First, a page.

Governor Neil Abercrombie this morning sent a letter to the Hawai'i State Teachers Association (HSTA) stating that the State of Hawai'i is ready to work together to move forward and is requesting a proposal.
"I believe the agreement was negotiated in good faith, and I am disappointed in the result," stated Governor Abercrombie. "As always, I remain focused on doing what is in the best interest of Hawai'i's children. We are ready to negotiate further."
The Governor believes that the teachers may have not been fully aware of the positive aspects of the tentative agreement. The State was prepared to invest $72 million for teacher salary increases based on performance. In addition, the State was agreeable to re-negotiating the salary scales should there be money available.
"This is about investing in our future -- not just solving a labor dispute," said Governor Abercrombie.
The tentative agreement was aimed at teacher advancement and student achievement. Last night, teachers rejected the proposed six-year contract. During a news conference this afternoon, the Governor explained the following points that were included in the tentative agreement:
* Teachers would receive more money:
1. On July 1, 2013, teachers' pay would be restored to levels prior to labor cost-saving measures at Fiscal Year 2009 levels (as applicable to all public employees who took a 5 percent cut).
2. In addition, eligible teachers would receive step increases of at least 1 percent each year.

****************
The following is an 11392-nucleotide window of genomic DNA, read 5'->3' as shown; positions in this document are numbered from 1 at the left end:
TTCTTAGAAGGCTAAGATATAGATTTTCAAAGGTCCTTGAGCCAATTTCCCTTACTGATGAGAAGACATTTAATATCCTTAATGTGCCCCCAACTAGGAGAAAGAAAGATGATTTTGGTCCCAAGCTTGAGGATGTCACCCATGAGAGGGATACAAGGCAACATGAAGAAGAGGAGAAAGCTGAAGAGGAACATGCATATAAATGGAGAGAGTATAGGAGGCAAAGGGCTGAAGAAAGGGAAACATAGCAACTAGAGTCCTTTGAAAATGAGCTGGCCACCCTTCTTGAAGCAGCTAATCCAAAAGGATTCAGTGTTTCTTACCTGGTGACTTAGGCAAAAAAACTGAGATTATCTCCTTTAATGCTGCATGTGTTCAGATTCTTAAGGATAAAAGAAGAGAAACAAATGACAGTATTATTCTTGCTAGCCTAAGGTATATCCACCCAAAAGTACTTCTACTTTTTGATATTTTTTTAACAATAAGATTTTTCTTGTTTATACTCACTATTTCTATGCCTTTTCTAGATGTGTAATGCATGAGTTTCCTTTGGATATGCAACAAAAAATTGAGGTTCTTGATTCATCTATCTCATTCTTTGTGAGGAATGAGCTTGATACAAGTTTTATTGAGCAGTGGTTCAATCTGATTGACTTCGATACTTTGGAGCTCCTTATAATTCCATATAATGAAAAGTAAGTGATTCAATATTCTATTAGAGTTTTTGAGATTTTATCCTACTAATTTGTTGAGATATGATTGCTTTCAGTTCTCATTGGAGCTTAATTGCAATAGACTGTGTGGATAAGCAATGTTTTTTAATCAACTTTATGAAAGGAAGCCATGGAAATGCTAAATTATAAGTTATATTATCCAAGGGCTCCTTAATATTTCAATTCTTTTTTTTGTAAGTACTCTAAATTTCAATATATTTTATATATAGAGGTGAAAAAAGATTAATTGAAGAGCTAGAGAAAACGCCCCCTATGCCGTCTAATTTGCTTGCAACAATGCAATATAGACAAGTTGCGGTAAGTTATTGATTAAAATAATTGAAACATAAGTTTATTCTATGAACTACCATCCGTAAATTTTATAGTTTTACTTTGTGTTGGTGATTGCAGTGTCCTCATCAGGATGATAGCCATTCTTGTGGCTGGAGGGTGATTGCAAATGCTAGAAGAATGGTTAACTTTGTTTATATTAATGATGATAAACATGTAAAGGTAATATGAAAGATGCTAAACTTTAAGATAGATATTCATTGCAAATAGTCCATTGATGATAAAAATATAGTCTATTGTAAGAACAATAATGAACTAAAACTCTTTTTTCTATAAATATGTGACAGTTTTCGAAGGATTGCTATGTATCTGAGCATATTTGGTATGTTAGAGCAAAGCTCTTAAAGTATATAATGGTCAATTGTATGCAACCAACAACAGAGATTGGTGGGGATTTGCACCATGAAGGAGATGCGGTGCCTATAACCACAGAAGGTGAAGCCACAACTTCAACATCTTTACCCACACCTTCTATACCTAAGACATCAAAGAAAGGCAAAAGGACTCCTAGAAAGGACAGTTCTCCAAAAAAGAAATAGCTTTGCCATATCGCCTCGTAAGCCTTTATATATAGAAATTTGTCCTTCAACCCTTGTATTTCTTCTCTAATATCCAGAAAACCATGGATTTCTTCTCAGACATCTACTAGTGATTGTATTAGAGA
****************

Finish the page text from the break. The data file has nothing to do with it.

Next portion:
* The new performance-based evaluation would begin in 2013-14; this will be based on a two year-pilot aimed at developing and refining performance-based evaluation tools:
1. The evaluation design was based on National Education Association recommendations, which include measures of teachers' professional practice and their students' learning and growth.
2. Evaluations must be fair and objective.
* The evaluations will be developed in collaboration with teachers:
1. Effective evaluation results are based on meaningful feedback in order for teachers to improve their practice. The agreement included the state Department of Education's commitment to professional collaboration with teachers and HSTA in the development and implementation of the performance-based evaluation tools.
Ratification would have been a significant advancement as Hawai'i works towards securing its spot in the federal Race to the Top grant. The areas mentioned in the tentative contract addressed a number of items that the U.S. Department of Education raised in putting Hawai'i on high-risk status.
"This is no ordinary grant. Race to the Top is about transforming our education system," said Governor Abercrombie. "It is important to note that we are still in the running for this grant because it is based on our state's plans. We are committed to making the necessary changes in providing the best learning environment for our teachers and students."
The State stands ready to review a proposal from the HSTA.